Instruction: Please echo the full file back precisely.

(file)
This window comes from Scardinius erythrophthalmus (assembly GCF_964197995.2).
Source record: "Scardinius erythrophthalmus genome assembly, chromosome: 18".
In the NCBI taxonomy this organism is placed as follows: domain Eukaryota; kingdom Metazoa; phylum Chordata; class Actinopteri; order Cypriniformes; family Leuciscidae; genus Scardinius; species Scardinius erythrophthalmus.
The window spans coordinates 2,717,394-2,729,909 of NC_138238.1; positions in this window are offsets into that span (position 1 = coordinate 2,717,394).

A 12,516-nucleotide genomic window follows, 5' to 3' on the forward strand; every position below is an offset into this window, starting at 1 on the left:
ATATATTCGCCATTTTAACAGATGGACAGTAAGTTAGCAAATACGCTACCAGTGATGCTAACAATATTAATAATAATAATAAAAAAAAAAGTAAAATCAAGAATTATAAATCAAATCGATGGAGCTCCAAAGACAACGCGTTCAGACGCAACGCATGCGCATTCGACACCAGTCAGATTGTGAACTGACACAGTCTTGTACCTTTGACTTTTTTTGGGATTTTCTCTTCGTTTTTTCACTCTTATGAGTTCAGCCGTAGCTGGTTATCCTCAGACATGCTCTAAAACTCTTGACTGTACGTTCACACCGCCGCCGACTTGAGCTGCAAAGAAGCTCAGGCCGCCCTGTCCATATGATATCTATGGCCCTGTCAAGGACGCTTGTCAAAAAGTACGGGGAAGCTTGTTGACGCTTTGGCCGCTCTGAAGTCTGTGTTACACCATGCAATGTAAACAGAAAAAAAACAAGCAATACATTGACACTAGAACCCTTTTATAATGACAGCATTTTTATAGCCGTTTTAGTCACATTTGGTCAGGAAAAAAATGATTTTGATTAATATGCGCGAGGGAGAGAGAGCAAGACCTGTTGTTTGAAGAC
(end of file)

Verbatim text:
This window comes from Scardinius erythrophthalmus (assembly GCF_964197995.2).
Source record: "Scardinius erythrophthalmus genome assembly, chromosome: 18".
In the NCBI taxonomy this organism is placed as follows: domain Eukaryota; kingdom Metazoa; phylum Chordata; class Actinopteri; order Cypriniformes; family Leuciscidae; genus Scardinius; species Scardinius erythrophthalmus.
The window spans coordinates 2,717,394-2,729,909 of NC_138238.1; positions in this window are offsets into that span (position 1 = coordinate 2,717,394).

A 12,516-nucleotide genomic window follows, 5' to 3' on the forward strand; every position below is an offset into this window, starting at 1 on the left:
ATATATTCGCCATTTTAACAGATGGACAGTAAGTTAGCAAATACGCTACCAGTGATGCTAACAATATTAATAATAATAATAAAAAAAAAAGTAAAATCAAGAATTATAAATCAAATCGATGGAGCTCCAAAGACAACGCGTTCAGACGCAACGCATGCGCATTCGACACCAGTCAGATTGTGAACTGACACAGTCTTGTACCTTTGACTTTTTTTGGGATTTTCTCTTCGTTTTTTCACTCTTATGAGTTCAGCCGTAGCTGGTTATCCTCAGACATGCTCTAAAACTCTTGACTGTACGTTCACACCGCCGCCGACTTGAGCTGCAAAGAAGCTCAGGCCGCCCTGTCCATATGATATCTATGGCCCTGTCAAGGACGCTTGTCAAAAAGTACGGGGAAGCTTGTTGACGCTTTGGCCGCTCTGAAGTCTGTGTTACACCATGCAATGTAAACAGAAAAAAAACAAGCAATACATTGACACTAGAACCCTTTTATAATGACAGCATTTTTATAGCCGTTTTAGTCACATTTGGTCAGGAAAAAAATGATTTTGATTAATATGCGCGAGGGAGAGAGAGCAAGACCTGTTGTTTGAAGAC